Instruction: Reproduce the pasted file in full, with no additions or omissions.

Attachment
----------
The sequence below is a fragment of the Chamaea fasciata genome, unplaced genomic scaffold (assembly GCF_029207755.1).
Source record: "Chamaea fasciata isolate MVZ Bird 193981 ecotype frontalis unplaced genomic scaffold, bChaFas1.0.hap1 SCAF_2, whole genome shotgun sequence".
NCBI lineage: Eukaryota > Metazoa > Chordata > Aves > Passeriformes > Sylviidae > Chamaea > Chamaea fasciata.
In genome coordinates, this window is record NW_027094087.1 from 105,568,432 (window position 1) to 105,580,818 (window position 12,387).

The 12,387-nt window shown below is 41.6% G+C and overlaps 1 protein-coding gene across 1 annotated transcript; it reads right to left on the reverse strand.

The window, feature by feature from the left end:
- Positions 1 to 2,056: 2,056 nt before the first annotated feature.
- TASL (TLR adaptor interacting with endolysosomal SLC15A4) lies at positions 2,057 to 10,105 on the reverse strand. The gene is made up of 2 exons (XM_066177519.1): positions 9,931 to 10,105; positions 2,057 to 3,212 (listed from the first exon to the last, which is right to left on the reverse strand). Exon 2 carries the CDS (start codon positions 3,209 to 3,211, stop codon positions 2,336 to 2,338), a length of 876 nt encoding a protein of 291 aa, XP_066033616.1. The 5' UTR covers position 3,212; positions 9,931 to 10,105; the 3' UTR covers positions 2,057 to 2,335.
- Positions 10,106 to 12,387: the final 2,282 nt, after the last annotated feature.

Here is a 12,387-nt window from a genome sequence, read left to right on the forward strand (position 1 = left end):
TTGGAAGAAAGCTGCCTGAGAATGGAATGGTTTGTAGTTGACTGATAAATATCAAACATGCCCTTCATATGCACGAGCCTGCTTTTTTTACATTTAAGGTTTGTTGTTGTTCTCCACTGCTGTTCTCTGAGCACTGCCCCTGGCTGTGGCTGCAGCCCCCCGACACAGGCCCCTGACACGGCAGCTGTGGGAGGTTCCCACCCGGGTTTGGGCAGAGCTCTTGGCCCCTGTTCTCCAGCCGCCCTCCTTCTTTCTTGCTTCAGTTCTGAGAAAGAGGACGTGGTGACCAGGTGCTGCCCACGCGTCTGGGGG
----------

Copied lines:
The sequence below is a fragment of the Chamaea fasciata genome, unplaced genomic scaffold (assembly GCF_029207755.1).
Source record: "Chamaea fasciata isolate MVZ Bird 193981 ecotype frontalis unplaced genomic scaffold, bChaFas1.0.hap1 SCAF_2, whole genome shotgun sequence".
NCBI lineage: Eukaryota > Metazoa > Chordata > Aves > Passeriformes > Sylviidae > Chamaea > Chamaea fasciata.
In genome coordinates, this window is record NW_027094087.1 from 105,568,432 (window position 1) to 105,580,818 (window position 12,387).

The 12,387-nt window shown below is 41.6% G+C and overlaps 1 protein-coding gene across 1 annotated transcript; it reads right to left on the reverse strand.

The window, feature by feature from the left end:
- Positions 1 to 2,056: 2,056 nt before the first annotated feature.
- TASL (TLR adaptor interacting with endolysosomal SLC15A4) lies at positions 2,057 to 10,105 on the reverse strand. The gene is made up of 2 exons (XM_066177519.1): positions 9,931 to 10,105; positions 2,057 to 3,212 (listed from the first exon to the last, which is right to left on the reverse strand). Exon 2 carries the CDS (start codon positions 3,209 to 3,211, stop codon positions 2,336 to 2,338), a length of 876 nt encoding a protein of 291 aa, XP_066033616.1. The 5' UTR covers position 3,212; positions 9,931 to 10,105; the 3' UTR covers positions 2,057 to 2,335.
- Positions 10,106 to 12,387: the final 2,282 nt, after the last annotated feature.

Here is a 12,387-nt window from a genome sequence, read left to right on the forward strand (position 1 = left end):
TTGGAAGAAAGCTGCCTGAGAATGGAATGGTTTGTAGTTGACTGATAAATATCAAACATGCCCTTCATATGCACGAGCCTGCTTTTTTTACATTTAAGGTTTGTTGTTGTTCTCCACTGCTGTTCTCTGAGCACTGCCCCTGGCTGTGGCTGCAGCCCCCCGACACAGGCCCCTGACACGGCAGCTGTGGGAGGTTCCCACCCGGGTTTGGGCAGAGCTCTTGGCCCCTGTTCTCCAGCCGCCCTCCTTCTTTCTTGCTTCAGTTCTGAGAAAGAGGACGTGGTGACCAGGTGCTGCCCACGCGTCTGGGGG